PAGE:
A 2020 vision for early years:extending choice; improving life chances - Vidhya Alakeson The Social Market Foundation October 2004
Page content transcription
If your browser does not render page correctly, please read the page content below
A 2020 vision for early years:extending choice; improving life chances Vidhya Alakeson The Social Market Foundation October 2004
A 2020 vision for early years: extending choice; improving life chances 1 The Social Market Foundation The Foundation’s main activity is to commission and publish original papers by independent academic and other experts on key topics in the economic and social fields, with a view to stimulating public discussion on the performance of markets and the social framework within which they operate. The Foundation is a registered charity and a company limited by guarantee. It is independent of any political party or group and is financed by the sale of publications and by voluntary donations from individuals, organisations and companies. The views expressed in publications are those of the authors and do not represent a corporate opinion of the Foundation. Chairman David Lipsey (Lord Lipsey of Tooting Bec) Members of the Board Viscount Chandos Gavyn Davies David Edmonds John McFadden Baroness Noakes Brian Pomeroy Director Philip Collins Deputy Director Ann Rossiter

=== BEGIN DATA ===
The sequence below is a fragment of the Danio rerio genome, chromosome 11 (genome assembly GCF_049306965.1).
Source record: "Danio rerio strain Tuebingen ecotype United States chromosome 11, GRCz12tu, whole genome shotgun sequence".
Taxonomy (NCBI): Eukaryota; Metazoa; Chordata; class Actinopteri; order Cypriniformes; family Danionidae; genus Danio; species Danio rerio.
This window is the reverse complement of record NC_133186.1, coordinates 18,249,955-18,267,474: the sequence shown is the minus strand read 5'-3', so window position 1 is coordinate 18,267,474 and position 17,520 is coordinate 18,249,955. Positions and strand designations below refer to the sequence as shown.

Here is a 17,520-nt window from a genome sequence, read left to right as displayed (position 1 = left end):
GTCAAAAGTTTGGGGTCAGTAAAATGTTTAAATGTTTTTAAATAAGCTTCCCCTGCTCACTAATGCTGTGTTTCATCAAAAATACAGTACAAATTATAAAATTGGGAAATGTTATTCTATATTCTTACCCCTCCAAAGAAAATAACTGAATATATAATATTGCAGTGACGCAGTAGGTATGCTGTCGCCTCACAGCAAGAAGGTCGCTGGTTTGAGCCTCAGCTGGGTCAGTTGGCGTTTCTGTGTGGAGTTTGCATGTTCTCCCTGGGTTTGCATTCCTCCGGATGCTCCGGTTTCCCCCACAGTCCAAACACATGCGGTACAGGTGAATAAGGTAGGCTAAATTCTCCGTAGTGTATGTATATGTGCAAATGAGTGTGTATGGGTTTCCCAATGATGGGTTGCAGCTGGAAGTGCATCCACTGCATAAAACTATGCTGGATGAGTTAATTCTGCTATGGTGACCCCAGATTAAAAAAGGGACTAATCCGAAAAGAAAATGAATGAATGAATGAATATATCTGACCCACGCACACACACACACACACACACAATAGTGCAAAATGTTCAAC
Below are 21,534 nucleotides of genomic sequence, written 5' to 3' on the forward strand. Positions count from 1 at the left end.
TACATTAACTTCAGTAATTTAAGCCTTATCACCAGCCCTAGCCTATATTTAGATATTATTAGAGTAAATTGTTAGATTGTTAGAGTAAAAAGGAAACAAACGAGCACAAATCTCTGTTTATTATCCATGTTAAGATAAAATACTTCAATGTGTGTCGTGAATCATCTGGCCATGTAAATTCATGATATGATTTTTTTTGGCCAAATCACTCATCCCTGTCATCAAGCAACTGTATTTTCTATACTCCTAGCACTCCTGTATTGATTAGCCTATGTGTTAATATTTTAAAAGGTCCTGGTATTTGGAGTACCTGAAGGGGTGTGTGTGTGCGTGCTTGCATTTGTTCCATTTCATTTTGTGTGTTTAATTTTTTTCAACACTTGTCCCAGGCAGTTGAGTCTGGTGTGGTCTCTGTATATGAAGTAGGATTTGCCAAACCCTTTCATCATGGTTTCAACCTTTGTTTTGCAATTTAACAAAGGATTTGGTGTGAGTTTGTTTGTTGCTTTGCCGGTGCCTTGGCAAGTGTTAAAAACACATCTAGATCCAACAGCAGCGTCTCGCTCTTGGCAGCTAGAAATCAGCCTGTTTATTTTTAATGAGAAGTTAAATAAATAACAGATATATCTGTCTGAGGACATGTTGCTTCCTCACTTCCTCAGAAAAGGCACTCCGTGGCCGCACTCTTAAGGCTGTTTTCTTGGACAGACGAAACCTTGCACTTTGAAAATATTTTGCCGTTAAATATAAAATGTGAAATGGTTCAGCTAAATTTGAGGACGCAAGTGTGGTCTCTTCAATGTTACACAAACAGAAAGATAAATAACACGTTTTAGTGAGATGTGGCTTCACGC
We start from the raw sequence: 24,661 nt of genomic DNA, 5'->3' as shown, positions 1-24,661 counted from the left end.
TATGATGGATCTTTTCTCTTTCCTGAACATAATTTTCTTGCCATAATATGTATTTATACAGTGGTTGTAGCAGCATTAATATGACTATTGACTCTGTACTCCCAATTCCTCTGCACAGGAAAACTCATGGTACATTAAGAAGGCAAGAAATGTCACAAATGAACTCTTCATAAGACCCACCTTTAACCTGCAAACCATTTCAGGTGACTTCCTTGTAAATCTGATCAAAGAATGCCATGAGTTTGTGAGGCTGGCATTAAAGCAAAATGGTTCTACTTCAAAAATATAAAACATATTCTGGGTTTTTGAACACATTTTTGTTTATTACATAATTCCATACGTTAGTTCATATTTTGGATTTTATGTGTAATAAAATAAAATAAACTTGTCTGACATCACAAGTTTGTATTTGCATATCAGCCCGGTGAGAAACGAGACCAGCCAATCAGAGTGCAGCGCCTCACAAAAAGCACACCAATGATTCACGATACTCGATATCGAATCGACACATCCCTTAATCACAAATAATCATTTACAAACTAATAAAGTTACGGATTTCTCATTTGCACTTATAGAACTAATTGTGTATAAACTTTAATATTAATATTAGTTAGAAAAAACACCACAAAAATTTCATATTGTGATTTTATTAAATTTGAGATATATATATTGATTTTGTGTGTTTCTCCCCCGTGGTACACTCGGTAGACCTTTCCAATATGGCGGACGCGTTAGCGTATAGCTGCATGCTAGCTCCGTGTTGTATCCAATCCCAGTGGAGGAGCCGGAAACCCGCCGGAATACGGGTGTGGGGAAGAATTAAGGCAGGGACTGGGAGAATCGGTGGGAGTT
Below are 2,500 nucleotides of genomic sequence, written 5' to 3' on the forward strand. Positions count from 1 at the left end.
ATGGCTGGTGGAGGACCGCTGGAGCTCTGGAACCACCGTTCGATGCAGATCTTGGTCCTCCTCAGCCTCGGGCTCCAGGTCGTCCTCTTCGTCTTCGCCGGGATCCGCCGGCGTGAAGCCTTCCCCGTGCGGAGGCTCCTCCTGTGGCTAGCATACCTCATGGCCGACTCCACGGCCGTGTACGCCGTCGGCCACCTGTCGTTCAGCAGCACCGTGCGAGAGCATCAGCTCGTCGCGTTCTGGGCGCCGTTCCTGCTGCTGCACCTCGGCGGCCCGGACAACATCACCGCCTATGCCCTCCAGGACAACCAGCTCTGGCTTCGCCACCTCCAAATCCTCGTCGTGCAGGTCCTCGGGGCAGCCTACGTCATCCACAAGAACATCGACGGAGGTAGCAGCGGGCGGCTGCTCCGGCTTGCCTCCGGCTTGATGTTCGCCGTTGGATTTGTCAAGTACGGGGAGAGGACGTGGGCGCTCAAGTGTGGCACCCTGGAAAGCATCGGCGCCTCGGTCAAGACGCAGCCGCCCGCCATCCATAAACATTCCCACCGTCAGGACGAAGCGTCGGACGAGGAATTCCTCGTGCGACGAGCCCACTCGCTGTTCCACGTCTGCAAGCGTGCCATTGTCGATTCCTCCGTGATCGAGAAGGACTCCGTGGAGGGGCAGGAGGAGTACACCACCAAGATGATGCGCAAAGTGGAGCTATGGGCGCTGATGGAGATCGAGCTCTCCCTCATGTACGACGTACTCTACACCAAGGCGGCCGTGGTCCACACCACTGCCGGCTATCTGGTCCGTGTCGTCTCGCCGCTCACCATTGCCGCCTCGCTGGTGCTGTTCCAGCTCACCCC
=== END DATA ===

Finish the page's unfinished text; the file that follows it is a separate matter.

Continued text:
2 A 2020 vision for early years: extending choice; improving life chances A 2020 vision for early years: extending choice; improving life chances 3 First published by The Social Market Foundation, 2004 Contents The Social Market Foundation 11 Tufton Street London SW1P 3QB Executive summary 4 Copyright © The Social Market Introduction 5 Foundation, 2004 The vision 7 The moral right of the authors has been asserted. Parental leave 9 All rights reserved. Without limiting the rights under copyright reserved Home care allowance 11 above, no part of this publication may be reproduced, stored or introduced into Free early years education and care 13 a retrieval system, or transmitted, in any form or by any means (electronic, Additional childcare provision 17 mechanical, photocopying, recording, or otherwise), without the prior written Quality provision 21 permission of both the copyright owner and the publisher of this book. Parenting and the home learning environment 24 For further information about the Social Market Foundation’s work on Delivering the vision: 29 life chances and early years, contact: maximising the effectiveness of children’s centres Vidhya Alakeson The costs and benefits of the vision 33 Research Fellow t: 020 7227 4417 Conclusion 37 e: email@example.com Published with the kind support of the Esmée Fairbairn Foundation Designed by Paula Snell Design